Services price developments in Finland are discussed in detail in the article Rise in services prices has made Finland an expensive country, published in June 2015.

Kuvio 8


Peltoniemi, A. – Arovuori, K. – Karikallio, H. – Niemi, J. – Pyykkönen, P. (2014a) Viljasektorin hintarakenteet (Price structures in the cereal sector). PTT Working Papers 166.

Peltoniemi, A. – Arovuori, K. – Niemi, J. – Pyykkönen, P. (2014b) Lihasektorin hintarakenteet (Price structures in the meat sector). PTT Working Papers 160.

Peltoniemi, A. – Arovuori, K. – Niemi, J. – Pyykkönen, P. (2015) Maitosektorin hintarakenteet (Price structures in the milk sector). Consumer Society Research Centre 2015:1. University of Helsinki. Publications of the Department of Political and Economic Studies 2015.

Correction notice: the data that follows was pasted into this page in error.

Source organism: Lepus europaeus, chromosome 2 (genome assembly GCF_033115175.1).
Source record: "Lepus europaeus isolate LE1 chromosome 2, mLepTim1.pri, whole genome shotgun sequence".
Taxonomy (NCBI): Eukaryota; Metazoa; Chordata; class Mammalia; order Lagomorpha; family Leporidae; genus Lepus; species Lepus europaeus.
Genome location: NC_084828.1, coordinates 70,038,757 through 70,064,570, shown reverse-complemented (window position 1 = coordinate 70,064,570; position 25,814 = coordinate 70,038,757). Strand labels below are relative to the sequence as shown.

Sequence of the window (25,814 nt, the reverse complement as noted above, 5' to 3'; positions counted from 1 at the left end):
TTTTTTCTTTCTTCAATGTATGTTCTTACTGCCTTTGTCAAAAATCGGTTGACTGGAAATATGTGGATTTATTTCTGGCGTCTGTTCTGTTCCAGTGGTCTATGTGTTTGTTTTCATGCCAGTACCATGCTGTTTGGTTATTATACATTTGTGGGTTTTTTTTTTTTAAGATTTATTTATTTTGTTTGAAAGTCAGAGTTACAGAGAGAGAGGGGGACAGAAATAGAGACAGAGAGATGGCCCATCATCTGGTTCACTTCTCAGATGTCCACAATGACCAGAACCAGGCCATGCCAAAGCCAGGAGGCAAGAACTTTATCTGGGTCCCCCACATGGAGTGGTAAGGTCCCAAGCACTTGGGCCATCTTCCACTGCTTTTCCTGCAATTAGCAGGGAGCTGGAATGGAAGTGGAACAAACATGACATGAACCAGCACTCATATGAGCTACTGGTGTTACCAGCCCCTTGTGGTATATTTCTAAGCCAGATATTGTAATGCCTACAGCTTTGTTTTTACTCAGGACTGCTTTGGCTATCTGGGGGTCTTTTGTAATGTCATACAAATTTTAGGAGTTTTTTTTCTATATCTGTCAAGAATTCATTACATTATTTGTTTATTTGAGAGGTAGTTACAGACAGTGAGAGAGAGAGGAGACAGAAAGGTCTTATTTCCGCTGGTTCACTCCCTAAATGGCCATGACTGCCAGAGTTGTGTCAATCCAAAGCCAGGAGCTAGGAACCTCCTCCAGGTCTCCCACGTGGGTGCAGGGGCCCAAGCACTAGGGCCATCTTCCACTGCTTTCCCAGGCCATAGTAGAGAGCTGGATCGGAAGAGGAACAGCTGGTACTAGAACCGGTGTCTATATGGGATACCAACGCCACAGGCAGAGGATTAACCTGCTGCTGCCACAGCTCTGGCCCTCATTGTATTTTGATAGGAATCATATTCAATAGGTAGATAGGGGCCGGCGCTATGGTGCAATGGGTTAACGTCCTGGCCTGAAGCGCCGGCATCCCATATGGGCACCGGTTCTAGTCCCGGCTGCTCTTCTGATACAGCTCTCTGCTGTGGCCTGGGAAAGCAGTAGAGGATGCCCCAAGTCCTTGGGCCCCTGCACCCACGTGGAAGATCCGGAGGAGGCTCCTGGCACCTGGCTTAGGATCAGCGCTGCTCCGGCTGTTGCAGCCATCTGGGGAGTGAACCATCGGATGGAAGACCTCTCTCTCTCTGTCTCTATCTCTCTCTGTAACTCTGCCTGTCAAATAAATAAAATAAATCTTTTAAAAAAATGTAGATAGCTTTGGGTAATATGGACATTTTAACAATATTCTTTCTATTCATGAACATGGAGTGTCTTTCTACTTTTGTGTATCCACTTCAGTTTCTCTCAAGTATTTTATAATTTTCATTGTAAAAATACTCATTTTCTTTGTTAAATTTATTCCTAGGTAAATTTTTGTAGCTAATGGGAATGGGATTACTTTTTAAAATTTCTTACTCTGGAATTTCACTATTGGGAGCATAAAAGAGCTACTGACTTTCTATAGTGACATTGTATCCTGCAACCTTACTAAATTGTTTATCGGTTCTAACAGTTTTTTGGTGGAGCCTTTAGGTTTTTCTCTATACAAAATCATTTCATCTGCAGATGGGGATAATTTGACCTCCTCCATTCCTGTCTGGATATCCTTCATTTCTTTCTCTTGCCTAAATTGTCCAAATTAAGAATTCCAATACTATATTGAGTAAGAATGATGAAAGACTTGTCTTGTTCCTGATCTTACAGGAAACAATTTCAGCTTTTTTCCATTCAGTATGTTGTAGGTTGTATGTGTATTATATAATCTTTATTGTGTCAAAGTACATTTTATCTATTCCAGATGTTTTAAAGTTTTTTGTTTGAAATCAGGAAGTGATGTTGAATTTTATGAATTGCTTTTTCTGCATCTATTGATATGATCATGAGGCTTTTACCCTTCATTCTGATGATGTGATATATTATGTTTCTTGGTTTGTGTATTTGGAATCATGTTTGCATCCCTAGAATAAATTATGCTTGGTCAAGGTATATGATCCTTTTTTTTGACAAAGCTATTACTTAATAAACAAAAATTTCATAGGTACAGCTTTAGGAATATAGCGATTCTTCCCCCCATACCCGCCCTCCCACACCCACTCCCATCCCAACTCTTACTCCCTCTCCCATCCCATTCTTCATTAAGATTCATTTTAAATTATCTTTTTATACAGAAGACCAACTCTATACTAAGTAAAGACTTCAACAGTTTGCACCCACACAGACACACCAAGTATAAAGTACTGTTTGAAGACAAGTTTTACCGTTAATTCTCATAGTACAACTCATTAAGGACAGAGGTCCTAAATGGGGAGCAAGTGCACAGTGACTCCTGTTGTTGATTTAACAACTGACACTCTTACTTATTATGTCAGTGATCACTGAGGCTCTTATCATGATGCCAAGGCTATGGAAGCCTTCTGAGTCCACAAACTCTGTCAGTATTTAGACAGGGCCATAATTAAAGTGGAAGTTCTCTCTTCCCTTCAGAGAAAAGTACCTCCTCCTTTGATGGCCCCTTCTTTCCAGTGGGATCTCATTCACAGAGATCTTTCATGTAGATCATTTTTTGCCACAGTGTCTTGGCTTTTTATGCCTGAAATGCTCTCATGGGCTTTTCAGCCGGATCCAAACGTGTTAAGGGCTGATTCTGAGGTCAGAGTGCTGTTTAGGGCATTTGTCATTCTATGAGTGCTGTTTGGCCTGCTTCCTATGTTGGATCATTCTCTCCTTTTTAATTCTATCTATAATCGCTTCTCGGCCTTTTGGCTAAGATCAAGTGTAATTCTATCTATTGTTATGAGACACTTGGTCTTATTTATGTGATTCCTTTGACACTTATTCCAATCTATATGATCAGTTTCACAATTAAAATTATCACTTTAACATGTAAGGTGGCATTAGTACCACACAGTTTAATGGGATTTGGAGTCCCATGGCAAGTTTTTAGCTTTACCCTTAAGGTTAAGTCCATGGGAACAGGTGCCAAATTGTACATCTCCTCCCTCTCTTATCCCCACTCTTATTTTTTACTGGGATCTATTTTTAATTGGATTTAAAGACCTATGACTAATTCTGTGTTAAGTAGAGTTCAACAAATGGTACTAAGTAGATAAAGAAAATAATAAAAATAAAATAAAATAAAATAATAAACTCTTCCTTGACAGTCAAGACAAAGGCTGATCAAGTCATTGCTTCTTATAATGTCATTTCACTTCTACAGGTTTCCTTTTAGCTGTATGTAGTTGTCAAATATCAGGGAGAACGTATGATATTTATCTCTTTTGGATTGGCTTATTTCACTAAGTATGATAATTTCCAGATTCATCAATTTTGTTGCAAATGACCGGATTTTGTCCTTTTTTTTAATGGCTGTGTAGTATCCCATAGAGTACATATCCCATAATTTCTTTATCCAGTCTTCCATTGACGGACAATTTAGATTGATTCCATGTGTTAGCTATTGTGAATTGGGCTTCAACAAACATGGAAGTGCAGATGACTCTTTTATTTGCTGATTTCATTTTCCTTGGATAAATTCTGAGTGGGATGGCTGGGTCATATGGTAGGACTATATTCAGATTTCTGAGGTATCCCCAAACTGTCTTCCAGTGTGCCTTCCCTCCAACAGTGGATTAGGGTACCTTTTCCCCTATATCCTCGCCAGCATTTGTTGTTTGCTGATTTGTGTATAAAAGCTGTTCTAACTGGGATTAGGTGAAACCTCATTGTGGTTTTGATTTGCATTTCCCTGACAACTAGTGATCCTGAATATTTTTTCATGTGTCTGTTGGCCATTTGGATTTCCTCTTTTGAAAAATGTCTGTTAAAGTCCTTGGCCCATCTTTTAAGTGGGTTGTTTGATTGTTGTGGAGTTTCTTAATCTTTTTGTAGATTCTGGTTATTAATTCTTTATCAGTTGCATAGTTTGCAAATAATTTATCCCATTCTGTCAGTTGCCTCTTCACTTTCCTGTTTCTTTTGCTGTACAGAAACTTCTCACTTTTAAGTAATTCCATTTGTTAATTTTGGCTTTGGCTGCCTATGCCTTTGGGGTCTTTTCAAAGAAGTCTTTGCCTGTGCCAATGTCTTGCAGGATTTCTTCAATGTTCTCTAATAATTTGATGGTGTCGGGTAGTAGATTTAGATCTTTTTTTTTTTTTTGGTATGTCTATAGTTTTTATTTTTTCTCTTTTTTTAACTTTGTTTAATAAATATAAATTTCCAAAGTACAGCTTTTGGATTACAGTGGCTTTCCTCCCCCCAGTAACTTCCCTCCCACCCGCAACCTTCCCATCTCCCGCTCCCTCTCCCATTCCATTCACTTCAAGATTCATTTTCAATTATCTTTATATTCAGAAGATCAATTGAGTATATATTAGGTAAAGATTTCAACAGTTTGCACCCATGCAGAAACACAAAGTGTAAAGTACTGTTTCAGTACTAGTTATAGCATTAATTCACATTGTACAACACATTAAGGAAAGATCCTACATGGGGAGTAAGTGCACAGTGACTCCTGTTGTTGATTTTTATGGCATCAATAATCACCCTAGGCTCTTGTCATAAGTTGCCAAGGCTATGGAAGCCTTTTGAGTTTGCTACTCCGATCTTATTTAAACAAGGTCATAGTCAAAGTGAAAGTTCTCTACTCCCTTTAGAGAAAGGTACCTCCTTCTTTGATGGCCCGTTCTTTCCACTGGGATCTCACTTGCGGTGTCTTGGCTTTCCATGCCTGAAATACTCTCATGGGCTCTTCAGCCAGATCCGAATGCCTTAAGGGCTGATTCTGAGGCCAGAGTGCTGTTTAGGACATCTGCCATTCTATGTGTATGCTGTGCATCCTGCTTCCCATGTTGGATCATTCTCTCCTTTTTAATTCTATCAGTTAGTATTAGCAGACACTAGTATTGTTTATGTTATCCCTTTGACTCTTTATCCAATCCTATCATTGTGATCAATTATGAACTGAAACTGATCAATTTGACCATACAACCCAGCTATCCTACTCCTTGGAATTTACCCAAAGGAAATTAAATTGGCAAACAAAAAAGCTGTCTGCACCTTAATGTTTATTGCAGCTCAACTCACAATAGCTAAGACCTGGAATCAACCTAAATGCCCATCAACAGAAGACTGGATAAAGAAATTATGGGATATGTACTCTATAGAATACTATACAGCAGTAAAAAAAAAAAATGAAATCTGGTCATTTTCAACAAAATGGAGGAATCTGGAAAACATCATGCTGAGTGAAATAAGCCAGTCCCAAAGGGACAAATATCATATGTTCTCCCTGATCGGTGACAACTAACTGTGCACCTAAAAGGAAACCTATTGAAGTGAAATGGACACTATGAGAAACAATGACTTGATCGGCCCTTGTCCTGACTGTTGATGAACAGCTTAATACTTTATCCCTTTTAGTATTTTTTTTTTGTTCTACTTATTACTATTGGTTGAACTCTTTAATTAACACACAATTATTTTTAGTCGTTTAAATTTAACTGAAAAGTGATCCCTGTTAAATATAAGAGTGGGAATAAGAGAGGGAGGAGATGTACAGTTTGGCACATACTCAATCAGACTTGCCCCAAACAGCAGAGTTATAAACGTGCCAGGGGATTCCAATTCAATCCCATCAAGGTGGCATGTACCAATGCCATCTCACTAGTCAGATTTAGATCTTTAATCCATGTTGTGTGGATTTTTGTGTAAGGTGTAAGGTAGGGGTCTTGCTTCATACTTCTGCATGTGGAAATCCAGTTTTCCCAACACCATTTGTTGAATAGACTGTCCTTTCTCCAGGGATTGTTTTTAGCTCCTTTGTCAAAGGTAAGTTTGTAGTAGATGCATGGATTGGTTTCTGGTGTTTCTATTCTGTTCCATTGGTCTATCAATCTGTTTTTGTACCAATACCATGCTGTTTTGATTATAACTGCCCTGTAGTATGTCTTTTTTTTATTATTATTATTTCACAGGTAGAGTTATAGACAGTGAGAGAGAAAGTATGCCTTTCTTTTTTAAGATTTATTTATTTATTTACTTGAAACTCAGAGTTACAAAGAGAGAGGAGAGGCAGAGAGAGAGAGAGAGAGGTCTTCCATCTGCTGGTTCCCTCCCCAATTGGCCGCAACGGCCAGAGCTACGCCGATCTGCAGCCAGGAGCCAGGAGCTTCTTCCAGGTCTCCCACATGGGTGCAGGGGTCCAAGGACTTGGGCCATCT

Statistics Finland  (2014) Miten menetimme edullisemman ruuan (How did we lose our cheaper food)? Tieto & Trendit. See.

National Audit Office of Finland (VTV) (2009) Autoverotus (Car taxation). Effectiveness inspection reports of the National Audit Office of Finland 195/2009.